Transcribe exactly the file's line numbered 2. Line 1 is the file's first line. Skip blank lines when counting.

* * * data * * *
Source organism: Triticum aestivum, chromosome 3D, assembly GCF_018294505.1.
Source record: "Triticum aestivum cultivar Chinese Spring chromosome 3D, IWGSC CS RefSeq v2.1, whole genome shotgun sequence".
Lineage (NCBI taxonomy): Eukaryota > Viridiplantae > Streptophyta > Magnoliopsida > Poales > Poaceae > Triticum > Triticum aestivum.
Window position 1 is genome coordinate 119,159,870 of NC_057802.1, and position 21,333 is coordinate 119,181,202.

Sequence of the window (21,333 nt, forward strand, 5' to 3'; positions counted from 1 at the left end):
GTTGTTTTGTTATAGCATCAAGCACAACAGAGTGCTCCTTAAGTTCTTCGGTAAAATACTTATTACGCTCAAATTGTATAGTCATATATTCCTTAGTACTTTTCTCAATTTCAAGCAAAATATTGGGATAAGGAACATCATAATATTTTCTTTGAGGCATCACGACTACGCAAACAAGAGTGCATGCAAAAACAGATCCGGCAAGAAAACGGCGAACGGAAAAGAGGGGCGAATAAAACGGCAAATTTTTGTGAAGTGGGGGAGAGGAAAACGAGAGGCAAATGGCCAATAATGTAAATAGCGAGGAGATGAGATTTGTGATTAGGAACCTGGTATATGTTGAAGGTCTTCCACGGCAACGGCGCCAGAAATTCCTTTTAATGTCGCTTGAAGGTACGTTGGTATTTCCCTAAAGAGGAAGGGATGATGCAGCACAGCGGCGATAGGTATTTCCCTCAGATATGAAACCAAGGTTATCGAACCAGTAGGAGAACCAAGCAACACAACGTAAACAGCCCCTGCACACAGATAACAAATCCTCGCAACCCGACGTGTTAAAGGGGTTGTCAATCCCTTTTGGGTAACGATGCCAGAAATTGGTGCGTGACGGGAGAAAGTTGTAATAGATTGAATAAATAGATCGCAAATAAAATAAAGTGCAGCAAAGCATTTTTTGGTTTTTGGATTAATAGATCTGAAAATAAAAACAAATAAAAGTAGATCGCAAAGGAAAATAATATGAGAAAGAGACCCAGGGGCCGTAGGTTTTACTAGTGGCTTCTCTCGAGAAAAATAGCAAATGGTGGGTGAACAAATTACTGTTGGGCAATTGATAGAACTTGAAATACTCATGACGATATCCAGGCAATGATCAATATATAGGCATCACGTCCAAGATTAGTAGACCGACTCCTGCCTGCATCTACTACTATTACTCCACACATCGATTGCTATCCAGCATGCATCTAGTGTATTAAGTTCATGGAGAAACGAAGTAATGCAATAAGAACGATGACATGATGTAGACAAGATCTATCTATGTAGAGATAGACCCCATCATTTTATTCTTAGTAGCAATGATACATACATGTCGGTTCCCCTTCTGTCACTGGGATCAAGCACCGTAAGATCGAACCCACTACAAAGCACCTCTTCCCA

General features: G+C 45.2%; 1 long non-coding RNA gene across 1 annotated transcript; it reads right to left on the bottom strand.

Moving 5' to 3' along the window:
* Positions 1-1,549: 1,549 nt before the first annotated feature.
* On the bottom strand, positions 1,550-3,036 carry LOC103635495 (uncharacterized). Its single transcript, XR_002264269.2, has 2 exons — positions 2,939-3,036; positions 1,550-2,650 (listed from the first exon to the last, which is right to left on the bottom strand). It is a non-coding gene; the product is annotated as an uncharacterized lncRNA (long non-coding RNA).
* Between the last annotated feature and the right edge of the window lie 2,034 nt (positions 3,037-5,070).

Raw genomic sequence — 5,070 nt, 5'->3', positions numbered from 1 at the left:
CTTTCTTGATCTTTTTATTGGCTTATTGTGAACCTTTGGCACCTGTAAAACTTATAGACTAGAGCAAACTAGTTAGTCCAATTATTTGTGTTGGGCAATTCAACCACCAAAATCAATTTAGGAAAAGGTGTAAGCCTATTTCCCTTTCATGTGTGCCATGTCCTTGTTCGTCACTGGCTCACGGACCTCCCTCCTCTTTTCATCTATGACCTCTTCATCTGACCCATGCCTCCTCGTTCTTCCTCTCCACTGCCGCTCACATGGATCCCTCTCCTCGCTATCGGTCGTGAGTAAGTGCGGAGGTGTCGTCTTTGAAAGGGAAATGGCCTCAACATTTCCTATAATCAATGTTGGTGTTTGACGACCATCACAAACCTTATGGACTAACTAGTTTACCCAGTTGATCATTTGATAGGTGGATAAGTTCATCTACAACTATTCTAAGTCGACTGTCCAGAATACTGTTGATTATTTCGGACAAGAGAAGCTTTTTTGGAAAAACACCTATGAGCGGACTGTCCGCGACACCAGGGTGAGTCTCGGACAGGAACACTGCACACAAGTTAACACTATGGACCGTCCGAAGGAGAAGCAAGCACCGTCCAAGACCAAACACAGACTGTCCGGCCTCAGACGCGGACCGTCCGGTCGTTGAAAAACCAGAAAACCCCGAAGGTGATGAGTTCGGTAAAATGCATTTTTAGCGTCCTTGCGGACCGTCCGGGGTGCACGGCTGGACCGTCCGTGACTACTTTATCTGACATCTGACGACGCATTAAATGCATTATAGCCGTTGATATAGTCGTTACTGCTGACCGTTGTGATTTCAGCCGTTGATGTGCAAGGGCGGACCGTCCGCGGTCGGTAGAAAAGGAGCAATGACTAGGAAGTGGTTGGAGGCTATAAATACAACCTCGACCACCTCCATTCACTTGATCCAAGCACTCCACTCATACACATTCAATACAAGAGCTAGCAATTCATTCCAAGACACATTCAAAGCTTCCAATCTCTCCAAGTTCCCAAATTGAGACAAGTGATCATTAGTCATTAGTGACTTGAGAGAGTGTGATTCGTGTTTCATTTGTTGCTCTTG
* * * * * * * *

Source record: "Triticum aestivum cultivar Chinese Spring chromosome 3D, IWGSC CS RefSeq v2.1, whole genome shotgun sequence".